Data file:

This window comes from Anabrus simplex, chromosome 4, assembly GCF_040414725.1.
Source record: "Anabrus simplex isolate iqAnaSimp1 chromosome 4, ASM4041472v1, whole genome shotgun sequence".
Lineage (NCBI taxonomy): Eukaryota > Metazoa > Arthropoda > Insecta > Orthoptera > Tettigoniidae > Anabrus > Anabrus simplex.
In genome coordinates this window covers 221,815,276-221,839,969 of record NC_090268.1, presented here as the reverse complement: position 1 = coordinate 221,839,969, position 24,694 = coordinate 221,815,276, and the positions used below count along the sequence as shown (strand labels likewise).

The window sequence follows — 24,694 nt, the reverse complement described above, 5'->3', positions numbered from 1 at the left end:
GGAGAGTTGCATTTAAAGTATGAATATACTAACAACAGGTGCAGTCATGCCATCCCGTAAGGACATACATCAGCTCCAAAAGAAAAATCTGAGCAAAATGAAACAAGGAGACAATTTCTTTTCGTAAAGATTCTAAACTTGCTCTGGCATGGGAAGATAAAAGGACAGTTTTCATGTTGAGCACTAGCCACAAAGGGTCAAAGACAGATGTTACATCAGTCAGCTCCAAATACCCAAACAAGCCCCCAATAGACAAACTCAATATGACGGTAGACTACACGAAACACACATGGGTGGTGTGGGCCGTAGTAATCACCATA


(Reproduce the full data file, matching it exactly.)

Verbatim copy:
This window comes from Anabrus simplex, chromosome 4, assembly GCF_040414725.1.
Source record: "Anabrus simplex isolate iqAnaSimp1 chromosome 4, ASM4041472v1, whole genome shotgun sequence".
Lineage (NCBI taxonomy): Eukaryota > Metazoa > Arthropoda > Insecta > Orthoptera > Tettigoniidae > Anabrus > Anabrus simplex.
In genome coordinates this window covers 221,815,276-221,839,969 of record NC_090268.1, presented here as the reverse complement: position 1 = coordinate 221,839,969, position 24,694 = coordinate 221,815,276, and the positions used below count along the sequence as shown (strand labels likewise).

The window sequence follows — 24,694 nt, the reverse complement described above, 5'->3', positions numbered from 1 at the left end:
GGAGAGTTGCATTTAAAGTATGAATATACTAACAACAGGTGCAGTCATGCCATCCCGTAAGGACATACATCAGCTCCAAAAGAAAAATCTGAGCAAAATGAAACAAGGAGACAATTTCTTTTCGTAAAGATTCTAAACTTGCTCTGGCATGGGAAGATAAAAGGACAGTTTTCATGTTGAGCACTAGCCACAAAGGGTCAAAGACAGATGTTACATCAGTCAGCTCCAAATACCCAAACAAGCCCCCAATAGACAAACTCAATATGACGGTAGACTACACGAAACACACATGGGTGGTGTGGGCCGTAGTAATCACCATA